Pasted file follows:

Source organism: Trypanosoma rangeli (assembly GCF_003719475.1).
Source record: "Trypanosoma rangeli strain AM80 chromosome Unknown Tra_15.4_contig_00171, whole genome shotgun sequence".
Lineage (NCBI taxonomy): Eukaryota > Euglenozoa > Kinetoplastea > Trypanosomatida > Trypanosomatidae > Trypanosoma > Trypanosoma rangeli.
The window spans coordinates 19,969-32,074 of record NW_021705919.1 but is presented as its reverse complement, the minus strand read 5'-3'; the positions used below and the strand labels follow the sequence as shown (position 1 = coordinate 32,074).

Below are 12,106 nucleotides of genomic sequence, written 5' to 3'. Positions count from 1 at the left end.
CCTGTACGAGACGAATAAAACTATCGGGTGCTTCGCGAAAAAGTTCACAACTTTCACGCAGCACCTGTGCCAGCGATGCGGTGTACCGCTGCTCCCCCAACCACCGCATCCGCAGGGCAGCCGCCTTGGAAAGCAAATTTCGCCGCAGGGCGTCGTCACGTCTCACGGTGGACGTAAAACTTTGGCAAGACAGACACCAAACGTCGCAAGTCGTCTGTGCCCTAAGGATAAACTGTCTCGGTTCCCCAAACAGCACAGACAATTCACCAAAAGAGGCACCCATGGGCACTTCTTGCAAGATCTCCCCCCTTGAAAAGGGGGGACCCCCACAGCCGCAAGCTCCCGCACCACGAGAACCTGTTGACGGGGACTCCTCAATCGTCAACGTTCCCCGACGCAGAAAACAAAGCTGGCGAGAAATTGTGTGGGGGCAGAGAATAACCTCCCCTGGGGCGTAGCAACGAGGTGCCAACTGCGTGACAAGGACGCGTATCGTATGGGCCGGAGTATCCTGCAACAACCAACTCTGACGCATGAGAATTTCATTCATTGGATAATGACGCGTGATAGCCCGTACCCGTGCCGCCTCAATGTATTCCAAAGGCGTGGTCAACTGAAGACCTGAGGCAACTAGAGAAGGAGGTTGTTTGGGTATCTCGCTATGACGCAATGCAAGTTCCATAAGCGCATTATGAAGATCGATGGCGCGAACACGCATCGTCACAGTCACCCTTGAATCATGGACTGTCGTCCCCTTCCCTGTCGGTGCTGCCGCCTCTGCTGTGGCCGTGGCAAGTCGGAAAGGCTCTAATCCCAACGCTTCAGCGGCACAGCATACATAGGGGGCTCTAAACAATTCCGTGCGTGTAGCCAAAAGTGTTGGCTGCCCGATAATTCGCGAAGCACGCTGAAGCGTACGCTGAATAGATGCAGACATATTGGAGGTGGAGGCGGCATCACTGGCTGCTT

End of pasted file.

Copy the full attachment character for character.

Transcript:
Source organism: Trypanosoma rangeli (assembly GCF_003719475.1).
Source record: "Trypanosoma rangeli strain AM80 chromosome Unknown Tra_15.4_contig_00171, whole genome shotgun sequence".
Lineage (NCBI taxonomy): Eukaryota > Euglenozoa > Kinetoplastea > Trypanosomatida > Trypanosomatidae > Trypanosoma > Trypanosoma rangeli.
The window spans coordinates 19,969-32,074 of record NW_021705919.1 but is presented as its reverse complement, the minus strand read 5'-3'; the positions used below and the strand labels follow the sequence as shown (position 1 = coordinate 32,074).

Below are 12,106 nucleotides of genomic sequence, written 5' to 3'. Positions count from 1 at the left end.
CCTGTACGAGACGAATAAAACTATCGGGTGCTTCGCGAAAAAGTTCACAACTTTCACGCAGCACCTGTGCCAGCGATGCGGTGTACCGCTGCTCCCCCAACCACCGCATCCGCAGGGCAGCCGCCTTGGAAAGCAAATTTCGCCGCAGGGCGTCGTCACGTCTCACGGTGGACGTAAAACTTTGGCAAGACAGACACCAAACGTCGCAAGTCGTCTGTGCCCTAAGGATAAACTGTCTCGGTTCCCCAAACAGCACAGACAATTCACCAAAAGAGGCACCCATGGGCACTTCTTGCAAGATCTCCCCCCTTGAAAAGGGGGGACCCCCACAGCCGCAAGCTCCCGCACCACGAGAACCTGTTGACGGGGACTCCTCAATCGTCAACGTTCCCCGACGCAGAAAACAAAGCTGGCGAGAAATTGTGTGGGGGCAGAGAATAACCTCCCCTGGGGCGTAGCAACGAGGTGCCAACTGCGTGACAAGGACGCGTATCGTATGGGCCGGAGTATCCTGCAACAACCAACTCTGACGCATGAGAATTTCATTCATTGGATAATGACGCGTGATAGCCCGTACCCGTGCCGCCTCAATGTATTCCAAAGGCGTGGTCAACTGAAGACCTGAGGCAACTAGAGAAGGAGGTTGTTTGGGTATCTCGCTATGACGCAATGCAAGTTCCATAAGCGCATTATGAAGATCGATGGCGCGAACACGCATCGTCACAGTCACCCTTGAATCATGGACTGTCGTCCCCTTCCCTGTCGGTGCTGCCGCCTCTGCTGTGGCCGTGGCAAGTCGGAAAGGCTCTAATCCCAACGCTTCAGCGGCACAGCATACATAGGGGGCTCTAAACAATTCCGTGCGTGTAGCCAAAAGTGTTGGCTGCCCGATAATTCGCGAAGCACGCTGAAGCGTACGCTGAATAGATGCAGACATATTGGAGGTGGAGGCGGCATCACTGGCTGCTT